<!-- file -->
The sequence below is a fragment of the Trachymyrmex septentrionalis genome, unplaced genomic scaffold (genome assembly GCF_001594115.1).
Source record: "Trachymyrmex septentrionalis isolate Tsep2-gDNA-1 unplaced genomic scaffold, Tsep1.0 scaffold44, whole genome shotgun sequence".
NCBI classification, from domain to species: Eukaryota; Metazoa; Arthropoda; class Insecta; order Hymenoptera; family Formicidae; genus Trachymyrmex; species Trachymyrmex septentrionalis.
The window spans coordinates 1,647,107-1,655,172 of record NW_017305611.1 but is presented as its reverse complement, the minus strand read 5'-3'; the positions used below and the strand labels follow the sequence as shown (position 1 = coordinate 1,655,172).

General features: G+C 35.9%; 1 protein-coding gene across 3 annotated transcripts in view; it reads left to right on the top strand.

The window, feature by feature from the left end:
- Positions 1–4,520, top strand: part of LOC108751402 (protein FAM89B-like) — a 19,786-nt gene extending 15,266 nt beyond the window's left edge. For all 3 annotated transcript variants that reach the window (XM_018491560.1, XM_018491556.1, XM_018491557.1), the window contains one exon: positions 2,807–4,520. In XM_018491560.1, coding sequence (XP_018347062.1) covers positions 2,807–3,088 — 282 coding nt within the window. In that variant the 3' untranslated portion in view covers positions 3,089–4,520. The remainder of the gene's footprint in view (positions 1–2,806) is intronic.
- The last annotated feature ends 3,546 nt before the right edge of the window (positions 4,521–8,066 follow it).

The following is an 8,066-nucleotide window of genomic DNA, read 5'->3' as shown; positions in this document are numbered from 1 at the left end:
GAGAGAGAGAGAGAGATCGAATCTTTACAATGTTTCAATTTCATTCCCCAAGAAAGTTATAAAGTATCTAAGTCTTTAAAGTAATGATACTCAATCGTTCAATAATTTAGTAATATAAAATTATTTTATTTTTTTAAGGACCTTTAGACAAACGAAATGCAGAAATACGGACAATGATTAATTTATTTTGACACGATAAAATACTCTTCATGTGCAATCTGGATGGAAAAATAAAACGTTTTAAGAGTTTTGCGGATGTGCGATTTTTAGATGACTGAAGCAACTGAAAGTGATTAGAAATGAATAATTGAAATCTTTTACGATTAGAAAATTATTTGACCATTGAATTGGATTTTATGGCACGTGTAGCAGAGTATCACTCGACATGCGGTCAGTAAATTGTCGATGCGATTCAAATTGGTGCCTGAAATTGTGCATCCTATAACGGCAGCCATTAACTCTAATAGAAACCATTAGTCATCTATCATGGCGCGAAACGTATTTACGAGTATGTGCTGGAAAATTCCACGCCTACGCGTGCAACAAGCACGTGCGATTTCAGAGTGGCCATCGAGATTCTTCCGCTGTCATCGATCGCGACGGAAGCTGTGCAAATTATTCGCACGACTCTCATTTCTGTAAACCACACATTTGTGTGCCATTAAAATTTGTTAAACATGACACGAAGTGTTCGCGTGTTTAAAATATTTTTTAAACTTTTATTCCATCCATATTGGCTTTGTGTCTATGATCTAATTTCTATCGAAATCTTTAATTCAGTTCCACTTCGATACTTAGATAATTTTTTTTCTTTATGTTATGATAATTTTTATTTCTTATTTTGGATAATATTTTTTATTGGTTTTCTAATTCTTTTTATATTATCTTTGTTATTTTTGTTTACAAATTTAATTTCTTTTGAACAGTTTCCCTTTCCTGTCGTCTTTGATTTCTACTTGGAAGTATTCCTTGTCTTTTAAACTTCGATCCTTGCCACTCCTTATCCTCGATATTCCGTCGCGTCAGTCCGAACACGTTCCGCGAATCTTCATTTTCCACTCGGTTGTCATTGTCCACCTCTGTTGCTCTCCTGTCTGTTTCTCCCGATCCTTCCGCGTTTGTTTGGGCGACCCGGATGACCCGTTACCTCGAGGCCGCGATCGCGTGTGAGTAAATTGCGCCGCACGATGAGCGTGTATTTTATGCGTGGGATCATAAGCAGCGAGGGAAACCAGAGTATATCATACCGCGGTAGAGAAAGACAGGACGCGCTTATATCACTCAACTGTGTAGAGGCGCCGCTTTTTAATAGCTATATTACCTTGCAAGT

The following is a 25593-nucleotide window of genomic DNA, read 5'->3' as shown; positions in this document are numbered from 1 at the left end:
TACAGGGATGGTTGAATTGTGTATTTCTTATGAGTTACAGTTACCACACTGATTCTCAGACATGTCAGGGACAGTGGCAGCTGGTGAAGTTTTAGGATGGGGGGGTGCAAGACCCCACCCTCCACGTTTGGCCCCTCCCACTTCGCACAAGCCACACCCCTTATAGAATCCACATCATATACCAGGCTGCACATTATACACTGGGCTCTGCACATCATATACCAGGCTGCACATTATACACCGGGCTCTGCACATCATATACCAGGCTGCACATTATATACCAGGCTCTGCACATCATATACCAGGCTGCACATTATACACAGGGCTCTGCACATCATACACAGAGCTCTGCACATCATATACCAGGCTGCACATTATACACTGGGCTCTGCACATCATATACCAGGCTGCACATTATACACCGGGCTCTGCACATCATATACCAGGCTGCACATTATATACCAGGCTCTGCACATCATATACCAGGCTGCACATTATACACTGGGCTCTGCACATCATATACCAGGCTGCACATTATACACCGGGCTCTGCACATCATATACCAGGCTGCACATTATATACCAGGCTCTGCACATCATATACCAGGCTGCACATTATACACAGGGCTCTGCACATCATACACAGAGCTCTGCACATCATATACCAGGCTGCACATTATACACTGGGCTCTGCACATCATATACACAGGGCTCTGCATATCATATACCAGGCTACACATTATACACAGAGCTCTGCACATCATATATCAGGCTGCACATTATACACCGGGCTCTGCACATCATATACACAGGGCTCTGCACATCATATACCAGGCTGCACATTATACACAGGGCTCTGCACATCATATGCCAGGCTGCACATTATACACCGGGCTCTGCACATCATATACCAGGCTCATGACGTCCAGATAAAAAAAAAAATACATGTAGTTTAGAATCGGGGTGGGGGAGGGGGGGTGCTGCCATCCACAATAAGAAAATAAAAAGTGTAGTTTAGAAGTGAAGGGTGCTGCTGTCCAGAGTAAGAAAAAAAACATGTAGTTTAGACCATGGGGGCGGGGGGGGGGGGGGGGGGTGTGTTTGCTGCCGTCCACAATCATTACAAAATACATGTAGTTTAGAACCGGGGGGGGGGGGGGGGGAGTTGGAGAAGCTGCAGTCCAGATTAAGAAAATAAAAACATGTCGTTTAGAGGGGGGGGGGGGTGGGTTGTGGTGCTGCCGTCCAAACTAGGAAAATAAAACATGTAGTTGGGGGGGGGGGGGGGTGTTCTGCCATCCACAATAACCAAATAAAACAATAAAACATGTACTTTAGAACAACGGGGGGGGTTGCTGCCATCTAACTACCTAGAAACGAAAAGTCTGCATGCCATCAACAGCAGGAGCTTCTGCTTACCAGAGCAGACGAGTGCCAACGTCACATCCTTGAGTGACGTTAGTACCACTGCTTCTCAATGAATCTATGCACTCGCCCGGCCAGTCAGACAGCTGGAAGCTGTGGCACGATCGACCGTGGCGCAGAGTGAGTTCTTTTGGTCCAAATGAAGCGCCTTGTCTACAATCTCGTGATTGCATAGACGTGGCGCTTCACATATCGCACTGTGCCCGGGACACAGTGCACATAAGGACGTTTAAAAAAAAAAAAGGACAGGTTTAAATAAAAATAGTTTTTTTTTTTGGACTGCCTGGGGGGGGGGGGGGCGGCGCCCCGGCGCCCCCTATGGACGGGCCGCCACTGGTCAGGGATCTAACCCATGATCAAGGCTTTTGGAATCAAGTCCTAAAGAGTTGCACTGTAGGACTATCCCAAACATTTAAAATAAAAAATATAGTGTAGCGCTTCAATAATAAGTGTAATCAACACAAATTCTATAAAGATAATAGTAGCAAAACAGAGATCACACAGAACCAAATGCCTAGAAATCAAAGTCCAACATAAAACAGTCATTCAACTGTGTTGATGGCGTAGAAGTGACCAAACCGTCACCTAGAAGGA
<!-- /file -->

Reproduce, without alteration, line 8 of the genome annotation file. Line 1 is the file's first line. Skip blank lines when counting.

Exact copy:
- The last annotated feature ends 3,546 nt before the right edge of the window (positions 4,521–8,066 follow it).